Gabriel García Márquez was born March 6 1927 and died April 17 2014. Márquez and Ben Okri were like gifts to a teenage me. A relief, a discovery, an inspiration. I knew after that that I wasn't stuck inside myself or the only one to see everything as fluid and whole! One of the hardest things working in an office for me was that if something went wrong in my emotional life, it completely followed me to work. If I stopped showing it on the outside it got even bigger on the inside like a tide rising or the neighbours shouting, or some fantastic things sitting next to me, you know, super conspicuously. I felt like I was transparent and everyone would or could see the THING that was making a lot of noise. I did have friends at work, and would of course mention what was up or how I felt: that X was bad and so Y and Z had also become impossible! And this person says to me, 'you really need to compartmentalise your life'. But if that works for others, it never worked for me. The usually invisible and spectacular thing I was dealing with would only evolve into a greater and more ridiculous item, and would only worsen if I dared to ignore its unspecific but real and rambling threats. Compartmentalising works if you can be blind and deaf to your own inner life, but not if it's vivid and loud and demanding. Like Márquez. I am not saying I have his talent or his vision - just that people like him, help people like me to rest assured there are other ways to live. Better ways to struggle (even if it means you are cash poor) and that it is surely better if you are as I describe, to address those conspicuous creatures that are following you around and encapsulate, compress and banish them into the genie of the page, the stage or the microphone.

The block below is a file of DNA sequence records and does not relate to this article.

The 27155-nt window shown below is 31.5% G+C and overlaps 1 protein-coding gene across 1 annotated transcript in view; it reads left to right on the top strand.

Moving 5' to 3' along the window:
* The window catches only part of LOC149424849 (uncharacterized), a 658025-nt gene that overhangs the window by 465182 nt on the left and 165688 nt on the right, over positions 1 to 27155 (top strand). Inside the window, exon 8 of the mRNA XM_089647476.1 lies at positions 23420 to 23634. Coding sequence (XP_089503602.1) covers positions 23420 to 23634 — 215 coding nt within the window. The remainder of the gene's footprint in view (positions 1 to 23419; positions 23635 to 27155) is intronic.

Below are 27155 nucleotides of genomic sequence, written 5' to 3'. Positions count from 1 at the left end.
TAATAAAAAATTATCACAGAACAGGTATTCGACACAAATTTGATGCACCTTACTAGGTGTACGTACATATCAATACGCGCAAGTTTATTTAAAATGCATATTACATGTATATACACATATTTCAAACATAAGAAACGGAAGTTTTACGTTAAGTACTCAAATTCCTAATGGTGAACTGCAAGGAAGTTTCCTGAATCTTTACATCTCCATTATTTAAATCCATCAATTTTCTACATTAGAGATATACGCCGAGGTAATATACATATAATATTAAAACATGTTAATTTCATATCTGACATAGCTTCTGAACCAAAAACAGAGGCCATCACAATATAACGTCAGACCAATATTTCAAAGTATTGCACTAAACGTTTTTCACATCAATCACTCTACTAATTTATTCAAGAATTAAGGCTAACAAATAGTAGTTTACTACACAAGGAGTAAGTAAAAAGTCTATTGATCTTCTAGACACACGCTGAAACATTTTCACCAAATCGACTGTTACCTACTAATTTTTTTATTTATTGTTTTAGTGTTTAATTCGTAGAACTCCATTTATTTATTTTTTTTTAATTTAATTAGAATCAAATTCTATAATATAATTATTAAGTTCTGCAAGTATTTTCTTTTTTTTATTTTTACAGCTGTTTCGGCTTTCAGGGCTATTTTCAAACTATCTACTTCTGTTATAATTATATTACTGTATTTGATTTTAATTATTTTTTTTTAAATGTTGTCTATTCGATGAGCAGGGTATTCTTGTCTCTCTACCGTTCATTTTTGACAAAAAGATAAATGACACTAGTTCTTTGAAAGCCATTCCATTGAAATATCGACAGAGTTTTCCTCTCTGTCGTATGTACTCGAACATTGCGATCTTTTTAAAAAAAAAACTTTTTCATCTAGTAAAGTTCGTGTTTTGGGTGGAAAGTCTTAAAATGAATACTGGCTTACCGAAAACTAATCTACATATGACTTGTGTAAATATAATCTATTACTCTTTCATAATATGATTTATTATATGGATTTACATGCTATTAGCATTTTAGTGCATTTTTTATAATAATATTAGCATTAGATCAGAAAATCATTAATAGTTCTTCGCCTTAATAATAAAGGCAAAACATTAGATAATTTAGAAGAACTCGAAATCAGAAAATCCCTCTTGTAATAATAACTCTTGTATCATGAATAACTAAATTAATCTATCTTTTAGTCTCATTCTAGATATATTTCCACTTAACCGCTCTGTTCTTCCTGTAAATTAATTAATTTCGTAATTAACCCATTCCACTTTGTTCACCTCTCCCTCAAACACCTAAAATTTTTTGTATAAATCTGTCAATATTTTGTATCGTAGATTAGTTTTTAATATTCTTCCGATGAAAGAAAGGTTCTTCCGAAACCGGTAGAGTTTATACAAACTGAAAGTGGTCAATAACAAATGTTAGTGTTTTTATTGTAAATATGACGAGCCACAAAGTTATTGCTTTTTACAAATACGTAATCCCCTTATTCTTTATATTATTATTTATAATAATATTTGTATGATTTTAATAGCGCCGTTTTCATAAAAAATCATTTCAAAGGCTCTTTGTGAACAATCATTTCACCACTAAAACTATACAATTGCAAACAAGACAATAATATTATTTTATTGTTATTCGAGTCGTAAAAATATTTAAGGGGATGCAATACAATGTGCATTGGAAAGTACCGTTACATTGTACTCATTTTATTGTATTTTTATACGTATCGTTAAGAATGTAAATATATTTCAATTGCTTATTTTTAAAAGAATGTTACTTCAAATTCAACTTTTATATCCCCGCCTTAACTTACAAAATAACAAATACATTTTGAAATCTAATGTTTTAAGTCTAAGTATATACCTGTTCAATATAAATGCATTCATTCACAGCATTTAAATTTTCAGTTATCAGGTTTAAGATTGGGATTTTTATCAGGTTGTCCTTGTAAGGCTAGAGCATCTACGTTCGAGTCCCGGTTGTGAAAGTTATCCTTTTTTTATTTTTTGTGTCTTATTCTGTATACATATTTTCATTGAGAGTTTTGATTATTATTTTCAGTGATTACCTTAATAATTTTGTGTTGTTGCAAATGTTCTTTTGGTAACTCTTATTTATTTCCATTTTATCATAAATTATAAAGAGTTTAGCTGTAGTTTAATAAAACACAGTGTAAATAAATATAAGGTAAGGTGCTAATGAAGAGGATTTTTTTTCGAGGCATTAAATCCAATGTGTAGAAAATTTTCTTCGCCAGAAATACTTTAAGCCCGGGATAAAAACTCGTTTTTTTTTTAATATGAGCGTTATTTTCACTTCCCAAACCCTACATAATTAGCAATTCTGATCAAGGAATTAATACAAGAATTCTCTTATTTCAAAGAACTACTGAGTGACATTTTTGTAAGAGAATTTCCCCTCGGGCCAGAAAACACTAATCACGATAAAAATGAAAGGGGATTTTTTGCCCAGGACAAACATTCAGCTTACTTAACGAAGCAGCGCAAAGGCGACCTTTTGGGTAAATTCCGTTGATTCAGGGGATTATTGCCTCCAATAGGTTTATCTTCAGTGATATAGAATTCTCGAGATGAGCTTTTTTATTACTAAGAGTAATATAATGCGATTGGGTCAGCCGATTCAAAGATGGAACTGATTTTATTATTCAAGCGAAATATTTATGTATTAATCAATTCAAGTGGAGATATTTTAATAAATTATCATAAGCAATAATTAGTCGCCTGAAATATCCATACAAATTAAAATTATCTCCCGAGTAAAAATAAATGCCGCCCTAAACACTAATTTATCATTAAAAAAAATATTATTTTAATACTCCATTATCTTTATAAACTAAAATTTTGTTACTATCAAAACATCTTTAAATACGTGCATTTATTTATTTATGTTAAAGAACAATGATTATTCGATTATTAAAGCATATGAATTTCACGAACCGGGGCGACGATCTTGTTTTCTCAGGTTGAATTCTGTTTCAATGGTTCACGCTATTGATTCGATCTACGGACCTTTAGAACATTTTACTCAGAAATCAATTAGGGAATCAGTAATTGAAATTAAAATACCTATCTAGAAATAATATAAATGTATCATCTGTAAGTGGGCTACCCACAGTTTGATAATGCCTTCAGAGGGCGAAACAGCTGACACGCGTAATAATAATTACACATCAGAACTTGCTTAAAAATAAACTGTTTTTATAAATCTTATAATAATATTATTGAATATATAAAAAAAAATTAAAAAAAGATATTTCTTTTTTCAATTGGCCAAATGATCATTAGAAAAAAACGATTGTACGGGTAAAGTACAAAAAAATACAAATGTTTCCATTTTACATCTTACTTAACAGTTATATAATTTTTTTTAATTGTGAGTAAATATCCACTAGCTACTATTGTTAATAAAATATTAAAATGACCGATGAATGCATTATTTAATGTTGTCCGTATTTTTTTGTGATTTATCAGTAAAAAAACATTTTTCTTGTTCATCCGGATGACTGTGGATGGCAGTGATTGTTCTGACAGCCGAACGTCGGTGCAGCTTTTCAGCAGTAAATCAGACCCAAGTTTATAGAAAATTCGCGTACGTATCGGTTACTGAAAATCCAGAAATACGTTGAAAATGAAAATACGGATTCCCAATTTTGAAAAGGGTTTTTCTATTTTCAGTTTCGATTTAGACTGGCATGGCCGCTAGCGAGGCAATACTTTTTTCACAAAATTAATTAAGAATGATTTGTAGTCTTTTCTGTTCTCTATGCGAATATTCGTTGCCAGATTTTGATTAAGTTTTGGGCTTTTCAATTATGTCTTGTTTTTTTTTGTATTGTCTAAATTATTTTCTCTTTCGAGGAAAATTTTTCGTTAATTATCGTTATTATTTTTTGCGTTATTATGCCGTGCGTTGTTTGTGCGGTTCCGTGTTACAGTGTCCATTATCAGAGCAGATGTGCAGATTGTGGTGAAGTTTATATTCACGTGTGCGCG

Surely everyone has read 100 years of solitude?
Click on the image to see a larger version! Also this is part 2 of three. If you want a recap Part 1 is here.
Notice how Kafka recognises that when you are literally 'climbing the wall' perhaps the only things left to comfort or enlighten you are the things that others dismiss as superfluous, namely art and culture. Not just the realm of the bourjois, literature is often perceived as such so that people feel they don't have time or inclination to access to such things. But often its written to communicate the subversive, the crucial challenge, an alternative to just going through life unaware. It's always inescapably a manifestation of some particular political and social context, be it literal or metaphorical, consciously or unconsciously, in an attempt to promote or indeed criticise a world view. Kafka's metamorphosis is a 'highfalutin' classic of literature but look, I have drawn it as a comic so that you might see that the bones of some 'classic' literature is awesome: as weird and wonderful as anything. Once you dip your toe into these things, (anything) you find out it isn't what you thought but often far more interesting. This is pretty much how I got into comics I might add. I hope at least one person might read Kafka's metamorphosis after this, but I suppose I will never know. It's better than Harry Potter anyway.